21

March

Granisetron Transdermal System Use Chemotherapy Induced Nausea and Vomiting (CINV)

Written by: Latha Radhakrishnan, PharmD, BCPS, BCOP
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Description of PQI:

The Granisetron Transdermal System is a 5-HT3 Receptor Antagonist (5-HT3 RA) that allows for an alternate medication delivery compared to oral or parenteral administration.  This can be particularly beneficial to those patients that do not have intravenous access, are unable to swallow, or have adherence issues. 

Background:

The Granisetron Transdermal System was approved in 2008 for the prevention of nausea and vomiting in patients receiving moderately and/or highly emetogenic chemotherapy (MEC and/or HEC) for up to 5 consecutive days1.  The National Comprehensive Cancer Network (NCCN) Antiemesis Practice Guideline includes granisetron transdermal system/patch as a 5-HT3 RA option for use in the prevention of acute and delayed intravenous MEC and HEC chemotherapy.  It is also a choice in high to moderate chemotherapy emesis prevention2. The pharmacokinetic profile of the formulation reveals continuous delivery of granisetron through the skin for over 6 days3Boccia et. al. conducted a double-blind, phase III, non-inferiority trial comparing the efficacy and tolerability of the granisetron transdermal system to daily oral granisetron for the control of CINV.  The results revealed non-inferiority to oral granisetron.  Both granisetron formulations were well tolerated with constipation being the most common side effect4.

Based on clinical practice experience, consider using the granisetron transdermal system in the following patient situations:

  1. Moderate to highly emetogenic multi-day chemotherapy
  2. Difficulty swallowing tablets due to oral mucositis, tumor location, vomiting, etc.
  3. Combination radiation + chemotherapy (head and neck regimens, etc.)
  4. Limited gut motility and absorption due to opioids or tumor location
  5. Difficulty remembering to take oral medications
  6. Refractory nausea and vomiting despite receiving appropriate preventative anti-emetics
    • Place patch on patients on the last day of multi-day intravenous chemotherapy

PQI Process:

Upon receipt of an order for granisetron transdermal system:

  • Ensure appropriateness of use in either MEC/HEC intravenous or high to moderate oral chemotherapy
  • Check start date of chemotherapy cycle
    • Apply 1 patch (3.1mg) 24-48 hours on clean, dry, intact skin on the upper outer arm prior to the start of c hemotherapy to the upper arm (do not cut)
    • Wear throughout chemotherapy treatment up to 7 days total
    • Remove at least 1 day (24 hours) after chemotherapy completed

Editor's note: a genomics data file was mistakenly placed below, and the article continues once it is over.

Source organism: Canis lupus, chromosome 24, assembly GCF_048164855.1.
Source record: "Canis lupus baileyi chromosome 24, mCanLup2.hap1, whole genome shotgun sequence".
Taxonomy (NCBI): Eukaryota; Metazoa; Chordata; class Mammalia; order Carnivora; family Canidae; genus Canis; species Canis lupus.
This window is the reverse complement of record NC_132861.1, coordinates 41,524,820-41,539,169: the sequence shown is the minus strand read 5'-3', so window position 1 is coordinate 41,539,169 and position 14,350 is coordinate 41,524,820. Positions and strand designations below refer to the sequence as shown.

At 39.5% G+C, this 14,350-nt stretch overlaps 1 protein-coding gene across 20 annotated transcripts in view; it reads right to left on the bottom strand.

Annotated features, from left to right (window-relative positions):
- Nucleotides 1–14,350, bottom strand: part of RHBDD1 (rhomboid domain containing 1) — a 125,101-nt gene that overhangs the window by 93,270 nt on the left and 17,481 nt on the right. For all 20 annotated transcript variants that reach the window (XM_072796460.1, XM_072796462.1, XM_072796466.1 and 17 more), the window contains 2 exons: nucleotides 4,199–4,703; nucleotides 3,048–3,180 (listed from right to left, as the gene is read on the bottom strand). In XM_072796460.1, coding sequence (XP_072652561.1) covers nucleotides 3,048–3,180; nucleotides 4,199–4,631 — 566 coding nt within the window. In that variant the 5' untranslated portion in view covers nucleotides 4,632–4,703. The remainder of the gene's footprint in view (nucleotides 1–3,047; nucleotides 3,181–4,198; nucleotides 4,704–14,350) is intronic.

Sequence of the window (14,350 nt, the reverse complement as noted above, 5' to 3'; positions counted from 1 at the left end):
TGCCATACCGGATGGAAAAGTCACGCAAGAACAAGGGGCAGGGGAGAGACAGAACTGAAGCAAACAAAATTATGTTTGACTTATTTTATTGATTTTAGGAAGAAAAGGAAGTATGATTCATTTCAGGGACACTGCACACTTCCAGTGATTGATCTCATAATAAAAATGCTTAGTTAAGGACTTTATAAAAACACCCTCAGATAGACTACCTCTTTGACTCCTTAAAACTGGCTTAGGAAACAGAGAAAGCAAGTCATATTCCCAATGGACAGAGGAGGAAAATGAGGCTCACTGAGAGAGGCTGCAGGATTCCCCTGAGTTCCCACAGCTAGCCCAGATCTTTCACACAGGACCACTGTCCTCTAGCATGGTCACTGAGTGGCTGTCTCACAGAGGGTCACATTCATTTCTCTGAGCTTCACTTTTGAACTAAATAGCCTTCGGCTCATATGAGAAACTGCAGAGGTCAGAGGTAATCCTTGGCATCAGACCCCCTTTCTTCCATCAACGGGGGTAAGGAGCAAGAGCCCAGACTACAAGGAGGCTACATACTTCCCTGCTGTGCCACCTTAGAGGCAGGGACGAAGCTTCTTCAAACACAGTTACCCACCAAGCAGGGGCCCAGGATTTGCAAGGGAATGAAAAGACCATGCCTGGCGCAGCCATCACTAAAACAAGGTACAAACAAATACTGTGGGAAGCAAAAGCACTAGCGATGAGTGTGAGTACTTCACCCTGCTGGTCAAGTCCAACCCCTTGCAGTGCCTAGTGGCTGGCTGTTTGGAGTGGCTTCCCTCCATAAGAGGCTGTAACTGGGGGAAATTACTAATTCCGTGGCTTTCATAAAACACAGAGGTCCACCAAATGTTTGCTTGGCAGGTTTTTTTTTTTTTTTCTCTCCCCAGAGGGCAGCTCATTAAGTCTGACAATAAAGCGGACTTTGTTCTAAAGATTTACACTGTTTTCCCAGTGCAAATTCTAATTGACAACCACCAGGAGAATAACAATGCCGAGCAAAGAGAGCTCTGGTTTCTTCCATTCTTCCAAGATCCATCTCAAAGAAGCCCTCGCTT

• Verify prescription coverage.  If issues, use Patient Rx Solutions to assist in coverage options
  • Discuss the use of surgical bandages or medical adhesive tape at the edges of the transdermal system to keep it in place
  • Provide a prescription for a rescue medication (i.e. prochlorperazine, metoclopramide, etc.) to assist with breakthrough nausea and vomiting.  Other 5-HT3 RA such as ondansetron should not be used as rescue medications to avoid QT prolongation, constipation, and headache.

Patient Centered Activities:

  • Application Instructions
    • Ensure that patients understand where to apply the patch
    • Educate on avoiding sunlight and heating sources (heating pads, tanning beds)
  • Patient Education
    • Review common side effects which include constipation and headache
      • Constipation – provide recommendations for a stimulant laxative (bisacodyl, sennosides, etc.) PLUS a stool softener
    • Explain when to apply and remove the patch – a calendar would assist
    • Remind to keep patch area covered under clothing and for another 10 days after the patch is removed to avoid potential skin reactions from natural or artificial sunlight
  • Financial Assistance
    • Patient Rx Solutions (https://www.patientrxsolutions.com or 1-800-676-5884)
      • Coverage option for uninsured patients
      • Co-pay Assistance Cards
      • Sancuso Patch Replacement Program– If chemotherapy is delayed or rescheduled

References:

  1. Sancuso [package insert, Bedminster, NJ: ProStrakan, Inc.; 2015.
  2. National Comprehensive Cancer Network. Antiemesis (Version 3.2018). https://www.nccn.org/professionals/physician_gls/pdf/antiemesis.pdf Accessed January 3, 2018.
  3. Howell J, Smeets J, Drenth H, et al. Pharmacokinetics of a granisetron transdermal system for the treatment of chemotherapy-induced nausea and vomiting. J Oncol Pharm Practice. 2009; 15: 223 – 231.
  4. Boccia RV, Gordan LN, Clark G et al. Efficacy and tolerability of transdermal granisetron for the control of chemotherapy-induced nausea and vomiting associated with moderately and highly emetogenic multi-day chemotherapy: a randomized, double-blind, phase III study. Support Care Cancer.2011; 19: 1609-1617.
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